Overdosing on exercise? Study says extreme endurance training can damage your heart


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Get this: People who regularly partake in extreme endurance training may be causing structural changes to their heart and large arteries, leading to injury of the heart, according to a study in the June issue of Mayo Clinic Proceedings.

Although most endurance trainers are in it for more than the workout — they’re also in it for the spiritual quest between mind and body — these findings should be considered before embarking on a 100-mile fun run. For us other fitness folk who feel that if our muscles aren’t on fire and the sweat is not dripping, the workout was a waste of time, this comes as a relief. We don’t need to go to extreme measures to stay healthy. That 20-minute walk is more helpful than we think.

According to the study, which can be found here, chronic training for and competing in extreme endurance events — such as marathons, ultramarathons, ironman distance triathlons and very long-distance bicycle races — can be bad for your heart. It can cause transient acute volume overload of the atria and right ventricle, with transient reductions in right ventricular ejection fraction and elevations of cardiac biomarkers (i.e., substances that are released into the blood when the heart is damaged or stressed), all of which return to normal within one week.

Over months to years of repetitive injury, this process, in some individuals, may lead to patchy myocardial fibrosis (i.e., abnormal formation of fibrous tissue in the heart), creating a substrate for abnormal rapid heart rhythms in the atria and lower chambers of the heart.

Long-term excessive sustained exercise may be associated with coronary artery calcification, diastolic dysfunction (i.e., an abnormal stiffening of the ventricles) and large-artery wall stiffening. The study points out that this concept is still hypothetical and there is some inconsistency in the reported findings.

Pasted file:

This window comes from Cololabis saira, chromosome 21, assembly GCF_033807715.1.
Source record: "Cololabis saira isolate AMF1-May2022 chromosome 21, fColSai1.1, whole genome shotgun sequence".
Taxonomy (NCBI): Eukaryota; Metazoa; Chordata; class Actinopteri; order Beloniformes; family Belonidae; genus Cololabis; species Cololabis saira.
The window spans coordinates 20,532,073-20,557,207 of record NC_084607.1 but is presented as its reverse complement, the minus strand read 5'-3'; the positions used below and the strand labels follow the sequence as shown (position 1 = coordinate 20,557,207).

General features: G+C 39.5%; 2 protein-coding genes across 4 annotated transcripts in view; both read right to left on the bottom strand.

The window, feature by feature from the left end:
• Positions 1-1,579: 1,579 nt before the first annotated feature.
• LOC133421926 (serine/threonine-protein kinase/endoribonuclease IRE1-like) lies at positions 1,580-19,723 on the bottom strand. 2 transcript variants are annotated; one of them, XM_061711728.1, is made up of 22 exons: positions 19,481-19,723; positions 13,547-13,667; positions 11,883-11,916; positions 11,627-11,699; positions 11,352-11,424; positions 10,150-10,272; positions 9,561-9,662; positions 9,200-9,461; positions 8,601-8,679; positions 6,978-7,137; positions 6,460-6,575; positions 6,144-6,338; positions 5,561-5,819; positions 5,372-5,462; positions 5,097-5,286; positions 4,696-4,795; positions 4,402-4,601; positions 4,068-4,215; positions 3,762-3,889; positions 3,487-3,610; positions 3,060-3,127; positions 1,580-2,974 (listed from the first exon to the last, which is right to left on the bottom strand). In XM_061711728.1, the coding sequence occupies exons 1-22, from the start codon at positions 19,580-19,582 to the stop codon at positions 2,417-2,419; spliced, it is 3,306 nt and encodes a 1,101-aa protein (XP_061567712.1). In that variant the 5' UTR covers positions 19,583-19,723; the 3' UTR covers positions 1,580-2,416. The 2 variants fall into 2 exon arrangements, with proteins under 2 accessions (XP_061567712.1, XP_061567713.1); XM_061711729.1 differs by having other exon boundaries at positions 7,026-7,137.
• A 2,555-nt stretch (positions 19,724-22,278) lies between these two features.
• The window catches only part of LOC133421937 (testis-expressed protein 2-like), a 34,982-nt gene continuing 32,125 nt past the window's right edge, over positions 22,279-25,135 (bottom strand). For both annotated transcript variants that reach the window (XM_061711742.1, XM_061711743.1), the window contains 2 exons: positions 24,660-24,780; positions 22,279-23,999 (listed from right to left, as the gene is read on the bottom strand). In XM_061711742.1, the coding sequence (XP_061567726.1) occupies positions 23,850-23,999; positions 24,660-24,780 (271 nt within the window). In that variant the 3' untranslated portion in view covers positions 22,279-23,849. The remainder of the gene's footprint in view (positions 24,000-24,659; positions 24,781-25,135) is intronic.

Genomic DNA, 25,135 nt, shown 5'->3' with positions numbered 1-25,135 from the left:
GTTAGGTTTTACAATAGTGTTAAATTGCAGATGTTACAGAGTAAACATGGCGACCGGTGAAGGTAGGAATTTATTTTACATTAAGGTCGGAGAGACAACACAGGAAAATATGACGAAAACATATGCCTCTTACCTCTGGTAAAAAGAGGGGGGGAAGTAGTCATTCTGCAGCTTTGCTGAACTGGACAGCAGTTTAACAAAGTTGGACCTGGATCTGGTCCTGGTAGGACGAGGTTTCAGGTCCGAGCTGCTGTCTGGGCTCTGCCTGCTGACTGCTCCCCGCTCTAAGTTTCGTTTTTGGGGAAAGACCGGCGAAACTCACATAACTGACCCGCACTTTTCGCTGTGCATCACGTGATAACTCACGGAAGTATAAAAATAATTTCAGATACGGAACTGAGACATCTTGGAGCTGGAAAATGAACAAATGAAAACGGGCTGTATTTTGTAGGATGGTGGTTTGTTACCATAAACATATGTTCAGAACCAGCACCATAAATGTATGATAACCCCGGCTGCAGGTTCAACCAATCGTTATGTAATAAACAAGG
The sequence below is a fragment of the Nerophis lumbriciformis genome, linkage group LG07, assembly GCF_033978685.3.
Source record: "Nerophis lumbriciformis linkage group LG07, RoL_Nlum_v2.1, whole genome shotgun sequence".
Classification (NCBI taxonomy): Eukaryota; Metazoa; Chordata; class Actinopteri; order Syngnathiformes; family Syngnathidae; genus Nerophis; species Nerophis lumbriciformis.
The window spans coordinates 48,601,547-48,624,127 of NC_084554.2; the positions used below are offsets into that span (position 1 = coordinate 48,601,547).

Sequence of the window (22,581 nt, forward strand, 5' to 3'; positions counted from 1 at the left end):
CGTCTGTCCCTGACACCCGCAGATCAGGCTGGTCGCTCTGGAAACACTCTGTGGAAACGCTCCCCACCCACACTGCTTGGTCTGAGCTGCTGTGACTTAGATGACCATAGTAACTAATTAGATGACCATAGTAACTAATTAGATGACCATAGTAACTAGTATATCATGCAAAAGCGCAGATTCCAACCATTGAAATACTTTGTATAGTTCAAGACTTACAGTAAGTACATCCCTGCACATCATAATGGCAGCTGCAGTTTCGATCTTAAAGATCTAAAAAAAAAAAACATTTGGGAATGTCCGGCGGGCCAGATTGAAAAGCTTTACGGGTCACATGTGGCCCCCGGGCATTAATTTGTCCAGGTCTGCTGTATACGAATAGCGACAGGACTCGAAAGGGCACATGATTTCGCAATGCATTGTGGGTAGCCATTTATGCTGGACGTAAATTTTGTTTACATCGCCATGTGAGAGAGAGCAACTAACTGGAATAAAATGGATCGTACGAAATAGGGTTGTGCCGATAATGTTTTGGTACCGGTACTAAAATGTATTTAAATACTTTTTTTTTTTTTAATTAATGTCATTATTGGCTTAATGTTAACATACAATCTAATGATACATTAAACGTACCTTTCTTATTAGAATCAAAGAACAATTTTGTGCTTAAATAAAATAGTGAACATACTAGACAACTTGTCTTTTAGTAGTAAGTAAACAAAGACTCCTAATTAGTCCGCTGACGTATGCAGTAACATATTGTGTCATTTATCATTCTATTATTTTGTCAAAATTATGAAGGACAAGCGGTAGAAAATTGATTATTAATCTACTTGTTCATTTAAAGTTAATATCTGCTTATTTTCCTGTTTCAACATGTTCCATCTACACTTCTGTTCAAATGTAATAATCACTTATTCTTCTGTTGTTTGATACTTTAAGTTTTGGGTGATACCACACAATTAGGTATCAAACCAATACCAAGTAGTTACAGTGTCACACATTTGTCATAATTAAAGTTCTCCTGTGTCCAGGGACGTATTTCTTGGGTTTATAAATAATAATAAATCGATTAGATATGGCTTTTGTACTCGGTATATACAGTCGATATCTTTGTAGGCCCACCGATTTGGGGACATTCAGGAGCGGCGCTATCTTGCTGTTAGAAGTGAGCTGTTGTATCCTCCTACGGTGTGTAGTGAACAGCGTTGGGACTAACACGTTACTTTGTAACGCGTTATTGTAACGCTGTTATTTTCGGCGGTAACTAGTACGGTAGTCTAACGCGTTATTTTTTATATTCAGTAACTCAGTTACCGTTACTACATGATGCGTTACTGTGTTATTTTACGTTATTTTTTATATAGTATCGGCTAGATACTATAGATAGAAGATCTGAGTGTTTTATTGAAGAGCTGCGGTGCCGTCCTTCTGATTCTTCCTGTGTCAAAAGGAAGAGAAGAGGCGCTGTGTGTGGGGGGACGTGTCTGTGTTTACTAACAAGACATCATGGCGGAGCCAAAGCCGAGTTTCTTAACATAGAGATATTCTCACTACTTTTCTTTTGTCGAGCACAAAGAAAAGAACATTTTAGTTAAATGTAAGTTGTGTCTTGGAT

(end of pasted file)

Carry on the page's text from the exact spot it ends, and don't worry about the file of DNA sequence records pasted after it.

“What we’re concerned about is the people doing extreme endurance exercise — ultra-marathons, marathons, 200-mile bike rides, the Tour de France,” said lead author James H. O’Keefe of Saint Luke’s Hospital of Kansas City, Mo., in a video about the study. “Granted these are a small minority of people, but what we’re trying to clear up is that this is not really conducive to great long-term cardiovascular health. You’re better off backing off and doing an hour of intense aerobic exercise, and you probably don’t have to average more than 30 to 60 minutes. Beyond that, it’s a point of diminishing returns.”

This doesn’t mean all exercise is bad! O’Keefe stressed that physically active people are much healthier than their sedentary counterparts — so much so that on average they live seven years longer than someone who doesn’t exercise at all.

Less intensity is better
“What this paper points out is that a lot of people misunderstand that if moderate exercise is good, than the more is better, when in fact most of the lion’s share of benefits of exercise accrue at relatively modest levels,” O’Keefe explained. “In other words, getting out for a 20 to 30 minute walk per day is a really great exercise. Data indicates that running distances in the ranges 2 or 3 or 4 miles is plenty. Other days you [should] do things like cross-training, strength training, yoga, walking [or] swimming.”

O’Keefe says many people fall off their exercise routine because they feel like if they don’t go to the gym for an hour and a half, or don’t go out for a long run, it’s not doing them any good.

“In fact the opposite is true,” he said. “Getting out for a 20-minute walk with your dog, taking the stairs or jogging rather than hardcore running are healthy exercise patterns that do bestow a lot of cardiovascular benefits. It’s counterproductive to be doing extreme endurance athletic events — not to say that you can’t do a few; just don’t make a career out of it. It’s not good for your heart and not good for your blood vessels.”

This study follows the news of 58 year-old legendary ultra-marathoner Micah True, who died in March during a routine 12-mile run. True was the inspiration for the character Caballo Blanco in the endurance-running bestseller “Born to Run.” His autopsy results, which were released last month, showed that his heart was enlarged and scarred and that he died of a lethal arrhythmia (irregularity of the heart rhythm).